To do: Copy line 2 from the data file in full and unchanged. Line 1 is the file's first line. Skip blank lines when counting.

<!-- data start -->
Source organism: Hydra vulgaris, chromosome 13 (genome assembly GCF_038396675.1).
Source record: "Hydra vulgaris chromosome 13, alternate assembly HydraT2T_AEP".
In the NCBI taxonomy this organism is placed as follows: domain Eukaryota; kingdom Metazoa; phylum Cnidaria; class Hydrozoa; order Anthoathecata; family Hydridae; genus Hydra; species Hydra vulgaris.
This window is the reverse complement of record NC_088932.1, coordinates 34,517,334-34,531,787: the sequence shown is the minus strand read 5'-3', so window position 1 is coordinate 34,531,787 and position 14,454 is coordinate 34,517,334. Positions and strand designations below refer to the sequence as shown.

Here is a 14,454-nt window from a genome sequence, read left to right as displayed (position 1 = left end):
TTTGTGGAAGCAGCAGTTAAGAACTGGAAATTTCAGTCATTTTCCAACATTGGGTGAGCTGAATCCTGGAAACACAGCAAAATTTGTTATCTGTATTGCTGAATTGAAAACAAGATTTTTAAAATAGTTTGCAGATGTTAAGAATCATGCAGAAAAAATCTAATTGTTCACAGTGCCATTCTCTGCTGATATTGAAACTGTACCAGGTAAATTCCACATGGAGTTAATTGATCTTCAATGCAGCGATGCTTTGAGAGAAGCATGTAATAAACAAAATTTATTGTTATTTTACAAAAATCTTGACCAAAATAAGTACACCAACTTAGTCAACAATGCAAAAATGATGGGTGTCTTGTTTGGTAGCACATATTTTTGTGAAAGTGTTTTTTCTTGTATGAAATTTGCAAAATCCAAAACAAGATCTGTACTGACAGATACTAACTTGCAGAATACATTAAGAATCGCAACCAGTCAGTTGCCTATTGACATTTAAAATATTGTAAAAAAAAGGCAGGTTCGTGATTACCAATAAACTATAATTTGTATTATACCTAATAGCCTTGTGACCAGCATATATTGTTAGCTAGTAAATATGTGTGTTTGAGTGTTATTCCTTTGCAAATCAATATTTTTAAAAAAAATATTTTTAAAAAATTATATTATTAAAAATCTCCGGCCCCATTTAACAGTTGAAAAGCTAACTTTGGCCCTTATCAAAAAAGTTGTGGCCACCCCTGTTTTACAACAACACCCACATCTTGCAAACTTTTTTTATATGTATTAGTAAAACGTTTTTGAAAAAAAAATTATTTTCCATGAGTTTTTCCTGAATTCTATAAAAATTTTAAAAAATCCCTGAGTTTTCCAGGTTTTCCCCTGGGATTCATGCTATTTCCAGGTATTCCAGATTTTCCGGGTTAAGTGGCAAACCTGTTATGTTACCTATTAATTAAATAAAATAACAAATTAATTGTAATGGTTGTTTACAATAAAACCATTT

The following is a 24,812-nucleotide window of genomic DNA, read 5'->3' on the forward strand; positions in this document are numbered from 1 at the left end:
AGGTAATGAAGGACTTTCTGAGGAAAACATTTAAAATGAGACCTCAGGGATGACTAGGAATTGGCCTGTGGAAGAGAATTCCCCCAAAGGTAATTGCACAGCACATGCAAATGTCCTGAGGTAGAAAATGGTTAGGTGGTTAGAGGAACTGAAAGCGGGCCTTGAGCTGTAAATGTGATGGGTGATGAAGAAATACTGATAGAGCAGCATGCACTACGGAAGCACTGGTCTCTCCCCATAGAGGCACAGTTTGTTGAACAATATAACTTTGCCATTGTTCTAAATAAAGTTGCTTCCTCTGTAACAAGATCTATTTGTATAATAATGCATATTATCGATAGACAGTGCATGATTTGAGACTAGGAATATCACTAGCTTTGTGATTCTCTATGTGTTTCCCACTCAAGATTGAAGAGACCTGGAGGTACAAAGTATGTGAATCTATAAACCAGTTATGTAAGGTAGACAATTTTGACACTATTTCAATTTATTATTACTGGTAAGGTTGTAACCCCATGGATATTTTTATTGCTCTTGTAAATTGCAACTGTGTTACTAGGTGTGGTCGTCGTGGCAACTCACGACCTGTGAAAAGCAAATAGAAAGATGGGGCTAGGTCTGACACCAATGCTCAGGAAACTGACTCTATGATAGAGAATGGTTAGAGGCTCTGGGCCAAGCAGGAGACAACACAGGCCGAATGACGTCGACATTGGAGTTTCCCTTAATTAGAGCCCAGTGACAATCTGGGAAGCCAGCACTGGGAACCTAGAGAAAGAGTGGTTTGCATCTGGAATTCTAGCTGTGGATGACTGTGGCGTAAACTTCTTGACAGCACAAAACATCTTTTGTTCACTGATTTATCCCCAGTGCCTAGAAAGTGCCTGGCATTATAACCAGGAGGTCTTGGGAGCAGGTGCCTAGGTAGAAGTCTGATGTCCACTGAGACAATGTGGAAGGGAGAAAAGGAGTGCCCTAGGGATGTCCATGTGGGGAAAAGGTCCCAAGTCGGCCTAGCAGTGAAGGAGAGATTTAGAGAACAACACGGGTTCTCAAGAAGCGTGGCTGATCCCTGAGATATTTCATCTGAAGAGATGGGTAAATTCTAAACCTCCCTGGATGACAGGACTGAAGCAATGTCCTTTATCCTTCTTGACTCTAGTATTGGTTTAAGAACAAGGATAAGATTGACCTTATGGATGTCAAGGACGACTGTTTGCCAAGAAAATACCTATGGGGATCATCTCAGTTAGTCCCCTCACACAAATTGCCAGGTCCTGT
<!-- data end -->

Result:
Source record: "Hydra vulgaris chromosome 13, alternate assembly HydraT2T_AEP".